There are some good social issue trackers like UserVoice and GetSatisfaction. Not only can people report what’s wrong or what they’d likte to see, but others can join in and vote for the issue. The idea has spread to most issue trackers too which is great. What I’m missing is the voting functionality on personal or corporate ideas. The whole voting concept should be made separate as a service. Maybe you want to decide on the next book to read, or the next game to play.
I want something like Evernote, but for lists where people can vote and help you prioritize. I could use it for my idea blog posts (like this one!) or at work where we come up with small projects. The list should be accessible from other systems. What would you use it for?
Kinect just got an SDK which probably will lead to a whole bunch of cool videos on YouTube and other projects. The potential is enormous! It’s almost hard not imagining making yourself into the center of the universe (living room) with it. Personally I’m trying to find something that a thousand devs aren’t going to jump at.
While attending a presentation it hit me that Kinect could easily be a new Power Point controller. I’m trying to imagine another gesture than waving for “next slide” since it can look distracting and gimmicky, but one feature I’d love to see is automatic zooming to where you point. Things to make presentations more interactive and alive than regular slides really. Maybe augment it with voice recognition, so it automatically queues in with what you say. I think this could be really interesting.
What ideas do you have for the Kinect SDK?
[Update 2011-07-27] This has now been done: http://channel9.msdn.com/coding4fun/kinect/NUI-for-PowerPoint
Losing My Virginity – Sir Richard Branson
It’s well written and it’s hard to stop reading once you start. The second half of the book feels a bit slower as each chapter covers less time. Richard has done an incredible amount of things in a relatively short time. When he puts his mind to something he’ll find a way, and it’s really interesting how he was able to pull some of the things off (like buying Necker Island for a tenth of what the real estate agent wanted). Inspiring in a lot of ways.
Conclusion: Read it.
It’s not in many people’s interest, but being able to export my CV from LinkedIn to wherever would be perfect. As a consultant I have to send my CV around and people like to rebrand it as they pass it along. For this, Word works quite well because that’s what they’re used to. But I have more experience than I should put in a particular CV, so a checkbox for what I want exported would be the ideal.
There’s a microformat called hResume which could work as the intermediate format during transfer between CV databases. Either way I’d like CV websites to get it together and support one import/export format so I can keep my CV updated in one place and send it to where it needs to go.
Going Postal – Sir Terry Pratchett
(Note: I read this book in 2009, and this is a repost of a review I did then in Visual Bookshelf on my Facebook)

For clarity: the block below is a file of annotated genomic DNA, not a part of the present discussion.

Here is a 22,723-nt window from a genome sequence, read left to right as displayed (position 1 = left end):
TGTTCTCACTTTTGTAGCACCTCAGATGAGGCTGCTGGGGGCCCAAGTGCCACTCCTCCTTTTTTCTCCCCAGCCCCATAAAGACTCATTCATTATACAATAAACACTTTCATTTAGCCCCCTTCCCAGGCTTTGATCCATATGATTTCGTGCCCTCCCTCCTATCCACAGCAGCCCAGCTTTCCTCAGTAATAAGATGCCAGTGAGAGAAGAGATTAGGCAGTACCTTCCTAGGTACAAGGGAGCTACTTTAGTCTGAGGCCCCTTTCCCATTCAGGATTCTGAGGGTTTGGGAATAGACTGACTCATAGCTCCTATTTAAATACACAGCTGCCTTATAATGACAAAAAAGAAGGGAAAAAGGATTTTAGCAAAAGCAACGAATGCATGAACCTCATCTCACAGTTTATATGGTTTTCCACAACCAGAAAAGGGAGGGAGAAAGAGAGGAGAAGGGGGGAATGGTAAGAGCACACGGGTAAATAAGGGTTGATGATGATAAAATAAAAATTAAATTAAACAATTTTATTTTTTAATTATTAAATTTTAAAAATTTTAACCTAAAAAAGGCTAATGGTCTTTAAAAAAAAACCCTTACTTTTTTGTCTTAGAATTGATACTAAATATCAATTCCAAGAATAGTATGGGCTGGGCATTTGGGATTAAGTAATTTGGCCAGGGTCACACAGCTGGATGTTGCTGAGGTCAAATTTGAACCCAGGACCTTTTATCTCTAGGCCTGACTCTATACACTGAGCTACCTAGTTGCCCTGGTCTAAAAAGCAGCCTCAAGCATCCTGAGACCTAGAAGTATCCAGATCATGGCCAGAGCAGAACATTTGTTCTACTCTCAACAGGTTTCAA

This was my first Terry Pratchett book so I can’t compare it to the others. I really loved his way with words. Terry uses the English language to it’s full use to bring hilarious sentences to life. The story of Moist Von Lipwig is extremely entertaining as he goes from con-artist to entrepreneur, and the wonderful similarities. Terry has some funny insights, and critiques, to society and business and portrays it wonderfully in this book. The characters are entertaining in themselves and it’s hard not to sit there giggling while reading what they say and do.
Conclusion: Read it.
First we took a look at what the ReadItLater API offered, as we both use the service for our reading. It’s fairly simple and just gives you a list of all the articles, where each article has:
- Item ID: unique id identifying the url
- URL: the article url
- Title: page title
- Time updated: Unix timestamp of when the item was last added/changed
- Time added: Unix timestamp of when the item was added to list
- Tags: user entered, comma-seperated
- State: read or unread
We thought of a few specific stats we could easily calculate and drew some sketches. Basically some kind of big line chart, and then some numbers around it.
Then we looked at all the chart types provided by Google, grabbed screenshots of them, and ordered them into potential dashboards.
For our first prototype we picked the easiest one just to get all the pieces in place. A simple bar-type distribution chart of how many articles are read after a set amount of time (i.e. X articles on the same day, Y after 1 day, Z on after 2 days, etc). The three main numbers below the chart were average articles added per day, average read per day, and average time between adding an article and reading it.
Parsing and calculating the stats was the easy part. A problem we have is that RIL doesn’t support JSONP. To get around that we used Yahoos YQL service. A potential new project would be a JSON tunnel.
Finally we added a small login-screen, on the same page, put the data in the REST-call and blam! Done!